U.S. Zen Institute

Information about this center is no longer updated. This data was last updated on 11 October 2009.

Phone: 301-353-9781
Email: contact@uszen.org
Website: http://uszen.org/
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In the fall of 1986, three young nuns from different temples in Taiwan got together to set out for Toronto, Canada. Filled with faith and conviction, they were determined to spread Chinese Buddhism in Canadian Chinese communities. They faced many difficulties including a language barrier, cultural differences, unfamiliar surroundings, and frigid weather. The Toronto congregation experienced limited growth in the years the nuns attempted to start a religious center. In 1988, on a trip to the Washington DC area, local devotees noted a church for sale in Germantown, Maryland, and invited the nuns to relocate to DC. With encouragement and financial support from the greater DC Taiwan and Hong Kong Chinese Buddhist community, the church was purchased for use as a Buddhist temple, and the US Zen Institute (USZI) was born in 1990.
Despite general repairs made by the community, no insurer would carry the 85-year-old temple property. In October 1992, an electrical fire ravaged the upper level of the building, and the old temple was a total loss. Miraculously, the large golden Buddha image stood firm in the ashes, untouched by flame. The Buddha image was relocated to the adjacent Abbot's dormitory, which has since served as temporary home to the US Zen Institute. Despite the catastrophe, the USZI congregation continued to grow. Small Sunday gatherings and Weekly Dharma meetings are still held on site in the Abbott's dormitory, where the three nuns of USZI continue to live. Festival gatherings are held at Stone Mill Elementary School in North Potomac, MD. The need for a new temple is clear and pressing. Thanks to the tireless planning and fundraising efforts of the USZI Temple Reconstruction Committee, donations from active members of the Chinese Buddhist community, and the work of Reverend Yong Hui, Abbott of the temple, and Reverend Guo Chun, nun in residence, construction of the new temple began in September 1999. Today, a new 10,300 sq. ft. temple under construction stands on the very site where the old temple burned, and will open in September 2000.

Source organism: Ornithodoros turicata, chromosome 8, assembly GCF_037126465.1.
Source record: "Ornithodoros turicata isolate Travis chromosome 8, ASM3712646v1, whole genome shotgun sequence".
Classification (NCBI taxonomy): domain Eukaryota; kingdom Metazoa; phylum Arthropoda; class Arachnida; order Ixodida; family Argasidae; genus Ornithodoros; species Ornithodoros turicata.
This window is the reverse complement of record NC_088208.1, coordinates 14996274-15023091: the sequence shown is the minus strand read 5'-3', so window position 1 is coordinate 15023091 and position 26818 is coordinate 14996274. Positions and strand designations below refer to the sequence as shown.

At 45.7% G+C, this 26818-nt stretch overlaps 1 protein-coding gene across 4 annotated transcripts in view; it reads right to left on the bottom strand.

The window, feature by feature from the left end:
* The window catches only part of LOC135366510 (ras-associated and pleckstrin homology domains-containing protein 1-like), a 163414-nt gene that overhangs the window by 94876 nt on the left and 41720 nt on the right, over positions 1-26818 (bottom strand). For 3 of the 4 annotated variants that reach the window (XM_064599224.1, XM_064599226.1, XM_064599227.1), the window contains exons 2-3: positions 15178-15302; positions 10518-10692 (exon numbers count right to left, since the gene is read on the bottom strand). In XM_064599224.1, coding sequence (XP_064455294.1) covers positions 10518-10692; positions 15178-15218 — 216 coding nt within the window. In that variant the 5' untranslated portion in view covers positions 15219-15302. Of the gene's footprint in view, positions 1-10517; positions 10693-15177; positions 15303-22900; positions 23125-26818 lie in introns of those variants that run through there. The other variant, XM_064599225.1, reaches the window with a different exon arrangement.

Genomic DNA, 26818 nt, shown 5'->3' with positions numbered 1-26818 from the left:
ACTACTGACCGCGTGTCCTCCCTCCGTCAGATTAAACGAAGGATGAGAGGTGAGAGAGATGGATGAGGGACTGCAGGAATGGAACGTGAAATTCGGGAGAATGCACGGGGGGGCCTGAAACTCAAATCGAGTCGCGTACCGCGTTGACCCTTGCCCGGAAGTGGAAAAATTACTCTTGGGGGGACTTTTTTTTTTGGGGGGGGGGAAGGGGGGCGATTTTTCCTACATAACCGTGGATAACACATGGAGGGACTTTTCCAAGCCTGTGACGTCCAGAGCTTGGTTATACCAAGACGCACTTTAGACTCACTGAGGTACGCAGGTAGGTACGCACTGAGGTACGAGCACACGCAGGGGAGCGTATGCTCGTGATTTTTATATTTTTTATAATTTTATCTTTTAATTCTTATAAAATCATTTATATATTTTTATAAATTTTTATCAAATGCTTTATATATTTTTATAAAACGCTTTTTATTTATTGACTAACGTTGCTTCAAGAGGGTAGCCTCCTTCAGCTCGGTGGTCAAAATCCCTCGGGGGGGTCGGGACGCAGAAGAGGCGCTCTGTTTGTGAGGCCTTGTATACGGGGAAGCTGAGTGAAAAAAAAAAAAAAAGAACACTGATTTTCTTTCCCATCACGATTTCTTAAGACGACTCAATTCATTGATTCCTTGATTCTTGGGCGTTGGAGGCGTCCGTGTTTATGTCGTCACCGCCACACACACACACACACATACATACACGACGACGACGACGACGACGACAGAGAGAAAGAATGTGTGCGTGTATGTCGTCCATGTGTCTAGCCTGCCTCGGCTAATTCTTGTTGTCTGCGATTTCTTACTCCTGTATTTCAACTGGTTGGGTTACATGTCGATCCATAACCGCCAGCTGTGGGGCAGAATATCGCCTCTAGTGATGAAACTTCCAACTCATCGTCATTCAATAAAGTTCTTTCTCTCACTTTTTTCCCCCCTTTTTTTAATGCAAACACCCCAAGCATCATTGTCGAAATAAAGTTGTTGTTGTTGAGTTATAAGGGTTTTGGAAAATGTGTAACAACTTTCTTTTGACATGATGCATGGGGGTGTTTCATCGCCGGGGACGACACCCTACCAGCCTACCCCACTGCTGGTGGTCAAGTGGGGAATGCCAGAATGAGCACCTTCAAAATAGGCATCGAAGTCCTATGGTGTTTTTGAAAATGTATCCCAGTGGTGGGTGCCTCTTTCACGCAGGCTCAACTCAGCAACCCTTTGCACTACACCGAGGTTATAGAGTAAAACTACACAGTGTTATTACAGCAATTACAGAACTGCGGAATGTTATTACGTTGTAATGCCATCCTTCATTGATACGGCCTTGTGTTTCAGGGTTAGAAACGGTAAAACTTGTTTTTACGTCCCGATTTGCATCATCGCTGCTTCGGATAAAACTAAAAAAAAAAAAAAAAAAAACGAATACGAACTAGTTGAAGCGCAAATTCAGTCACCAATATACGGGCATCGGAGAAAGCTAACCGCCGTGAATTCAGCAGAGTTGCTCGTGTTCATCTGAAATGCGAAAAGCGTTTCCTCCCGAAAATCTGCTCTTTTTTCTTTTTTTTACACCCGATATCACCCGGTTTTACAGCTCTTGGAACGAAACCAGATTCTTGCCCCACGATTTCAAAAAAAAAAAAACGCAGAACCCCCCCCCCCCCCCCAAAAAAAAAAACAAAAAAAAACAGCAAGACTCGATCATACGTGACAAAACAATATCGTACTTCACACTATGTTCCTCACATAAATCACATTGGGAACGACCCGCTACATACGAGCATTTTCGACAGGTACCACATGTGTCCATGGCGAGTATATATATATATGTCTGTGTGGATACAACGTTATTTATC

Activities and Schedule

The U.S. Zen Institute has weekly services on Sunday. The temple is currently closed during the week due to the small size of the congregation, single nun in residence (the Abbott), and limited facilities at the Abbott's quarters. The Sunday activities consist of a Dharma lecture by Guo Chun Shifu (Shifu is the same honorific as Reverend or Venerable), followed by reading of Amitabha Sutra, Kshitigarba Sutra or other sacred texts. This is followed by offerings of praises, and prostrations in homage to the Great Teacher Buddha. The congregation then proceeds downstairs to the dining room. Here they sing the Meal Offering, and have a vegetarian lunch with much amiable conversation and feeling of community. Following lunch, Guo Chun Shifu provides special instruction in the main hall upstairs for devotees interested in participating in leading the services. This typically includes deeper explanations of the sutras and instruction on use of the Buddhists instruments (bells, drum, wooden block, etc.), as well as talks on dharma topics and specific questions. These lay leaders will assist the nuns in the running of services and of special ceremonies. They will usually wear a black robe, which is traditionally available for all members of the community to wear, which allows them to take on a more solemn understanding of the service. The robes worn by the nuns are also intended to signify the level of contribution to the service. The nuns of the U.S. Zen lnstitute emphasize, however, their equality and lack of hierarchy. They feel that it is important to share everything, including responsibility, as a community. On Sundays, Shifu is available during and after lunch for private consultations with devotees in need of counseling on personal, family, or spiritual issues. This counseling happens frequently and is an important part of the nun's role within the community. Guo Chun Shifu also holds a similar service to the Sunday service at her house in Virginia on Saturday for Virginia devotees who cannot attend on Sundays